According to the latest Arizona Workforce Employment Report released last month, the percentage of unemployed Arizonans dropped from 9.3 percent in April to 9.1 percent in May – the third consecutive decrease since February, and one that brings Arizona’s unemployment in line with the rest of the nation’s.
Despite the continued drop in unemployed Arizonans, Ronald Gunderson, a professor of economics at NAU, said the state – along with the rest of the nation – has a long path out of the recession.
“Arizona continues its slow recovery from the downturn of the past several years,” Gunderson said. “Private sector employment is slowly climbing, and the state’s unemployment rate fell to 9.1 percent in May – down from 10 percent the previous May. However, this rate is still much too high in terms of providing sufficient amounts of job opportunities for all who are seeking employment in Arizona.”
While the increase in jobs over the last year is an encouraging sign for the state economy, Gunderson says it pales in comparison to where Arizona was before the start of the recession.
“Over the past 12 months, Arizona has gained about 4,000 jobs,” Gunderson said. “However, in its best years, the Arizona economy added 100,000 new jobs a year. Therefore, the only positive spin on the news that 4,000 new jobs were created this past year is that employment levels in the state no longer continue to fall. Some sectors have added quite a few jobs while other sectors continue to suffer employment losses.”
Carol Curtis, the director of the Coconino County Career Center, says the county and Flagstaff have weathered job losses better than its peer counties and cities.
“In Coconino County… our unemployment rates have been high – over eight percent – but they’ve been the best in the state,” Curtis said. “And the city of Flagstaff has fared phenomenally, with good unemployment and employment rates.”
Part of the reason the county has not felt the full effects of unemployment like the rest of the state is because of the large state employer in Flagstaff, Curtis said.
“Government’s the largest sector, and the university is the largest employer,” Curtis said.
Julie Pastrick, the president and CEO of the Flagstaff Chamber of Commerce, said NAU’s role in the local economy goes far beyond its status as an employer.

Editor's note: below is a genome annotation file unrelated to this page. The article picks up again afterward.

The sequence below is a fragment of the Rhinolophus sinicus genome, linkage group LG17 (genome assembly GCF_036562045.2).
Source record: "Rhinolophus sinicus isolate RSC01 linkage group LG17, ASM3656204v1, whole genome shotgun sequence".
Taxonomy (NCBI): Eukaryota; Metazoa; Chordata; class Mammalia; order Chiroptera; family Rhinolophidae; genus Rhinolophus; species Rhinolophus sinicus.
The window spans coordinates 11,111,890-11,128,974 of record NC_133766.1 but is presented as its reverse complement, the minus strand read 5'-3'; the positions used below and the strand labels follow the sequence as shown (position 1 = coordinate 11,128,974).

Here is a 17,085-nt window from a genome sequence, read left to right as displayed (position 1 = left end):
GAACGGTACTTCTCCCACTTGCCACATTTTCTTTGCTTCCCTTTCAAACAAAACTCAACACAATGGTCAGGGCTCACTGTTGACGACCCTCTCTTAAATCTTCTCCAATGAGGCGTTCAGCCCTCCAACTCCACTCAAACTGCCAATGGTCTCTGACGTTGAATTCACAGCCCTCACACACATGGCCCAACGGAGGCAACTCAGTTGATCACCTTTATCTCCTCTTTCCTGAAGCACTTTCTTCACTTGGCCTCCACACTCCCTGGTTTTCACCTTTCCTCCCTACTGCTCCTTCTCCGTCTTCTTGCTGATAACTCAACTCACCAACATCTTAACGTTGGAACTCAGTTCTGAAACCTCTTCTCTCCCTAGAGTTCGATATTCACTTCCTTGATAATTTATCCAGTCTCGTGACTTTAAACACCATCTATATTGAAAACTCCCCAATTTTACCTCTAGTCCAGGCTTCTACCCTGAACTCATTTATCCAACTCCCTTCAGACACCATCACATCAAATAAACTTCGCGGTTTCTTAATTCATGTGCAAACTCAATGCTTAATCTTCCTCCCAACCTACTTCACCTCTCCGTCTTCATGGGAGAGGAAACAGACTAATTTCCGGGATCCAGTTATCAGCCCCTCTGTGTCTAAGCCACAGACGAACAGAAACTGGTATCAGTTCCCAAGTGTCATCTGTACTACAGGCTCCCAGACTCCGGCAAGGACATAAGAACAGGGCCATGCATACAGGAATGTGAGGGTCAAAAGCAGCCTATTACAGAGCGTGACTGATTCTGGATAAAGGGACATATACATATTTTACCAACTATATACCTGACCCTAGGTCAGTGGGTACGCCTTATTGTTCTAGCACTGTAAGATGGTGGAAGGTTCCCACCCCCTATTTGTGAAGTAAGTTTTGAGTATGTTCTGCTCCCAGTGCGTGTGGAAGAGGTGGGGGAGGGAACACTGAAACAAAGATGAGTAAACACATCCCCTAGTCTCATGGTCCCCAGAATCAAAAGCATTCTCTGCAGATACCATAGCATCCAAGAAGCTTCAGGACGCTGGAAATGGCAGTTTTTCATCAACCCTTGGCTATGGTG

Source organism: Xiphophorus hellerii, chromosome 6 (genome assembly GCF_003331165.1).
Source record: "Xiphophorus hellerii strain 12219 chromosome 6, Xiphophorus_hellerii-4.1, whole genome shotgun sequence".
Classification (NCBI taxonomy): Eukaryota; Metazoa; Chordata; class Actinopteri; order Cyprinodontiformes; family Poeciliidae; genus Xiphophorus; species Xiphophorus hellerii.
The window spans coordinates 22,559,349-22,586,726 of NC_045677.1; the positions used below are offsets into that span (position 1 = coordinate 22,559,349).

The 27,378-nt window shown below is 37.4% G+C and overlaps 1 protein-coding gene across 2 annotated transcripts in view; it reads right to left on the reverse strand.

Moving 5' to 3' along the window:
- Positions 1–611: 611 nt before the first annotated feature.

“NAU is undoubtedly a huge economic engine for Flagstaff,” Pastrick said. “Its employment base ranks it in the top three employers and the student population – upwards of 17,000 – creates a large customer base for a diverse array of Flagstaff local businesses.”
While NAU and government employment anchors the Flagstaff economy, parts of the private sector have been able to find success in the economic downturn. Pastrick says Northern Arizona’s manufacturing sector is surviving because of the necessary products made in Flagstaff.
“Our manufacturing sector is faring better than in other areas of the country, mostly because the products made are viewed as essential,” Pastrick said. “For example, during hard times, most Americans continue to nurture and be nurtured by their pets. Consequently, Nestle Purina PetCare is doing well and continues to grow. Medical devices and dental products are increasingly essential within our growing and aging populace, putting W.L. Gore in a sustained growth mode that outpaces other major industries.”
Curtis said a new source of employment in Flagstaff comes from high-tech startups grown within the Northern Arizona Center for Entrepreneurship and Technology (NACET).
“Certainly science and technology, those sectors,” Curtis said. “We are familiar with businesses in the Flagstaff community who are anticipating the addition of jobs. The job creation that is occurring through the companies and their affiliates coming out of NACET, the business incubator, last year created over 103 jobs. So, we are seeing growth — that’s definitely a good sign. And it’s in sectors that help to diversify our economy. We have very traditional drivers, such as tourism and government, but we’re beginning to see areas of growth in innovation and technology, sciences and biosciences.”
However, Pastrick echoes Professor Gunderson’s concerns about the severity of the recession. She says it would take several years for some jobs to return to the state, if they return at all.
“There has been a paradigm shift in the private and the public sector during this recession, and job loss has never been this serious,” Pastrick said. “Consequently, the recovery time to fill lost jobs or create new ones is anticipated to be many years into our future. In the past, recessions have been minor compared to what we have experienced in Arizona and recovering lost jobs has been possible throughout the course of the next year. Not so today – not only have we lost jobs, but businesses and public entities have restructured through layoffs and underemployment, creating a scenario [in which] many jobs might not ever be refilled.”
Yet, Pastrick expressed optimism for the state and the city of Flagstaff in coming years. “The Flagstaff economy continues to move along, despite the many economic hurdles facing the state of Arizona,” Pastrick said. “The summer tourism season is upon us, and we’re hopeful for a strong season of visitation.” FBN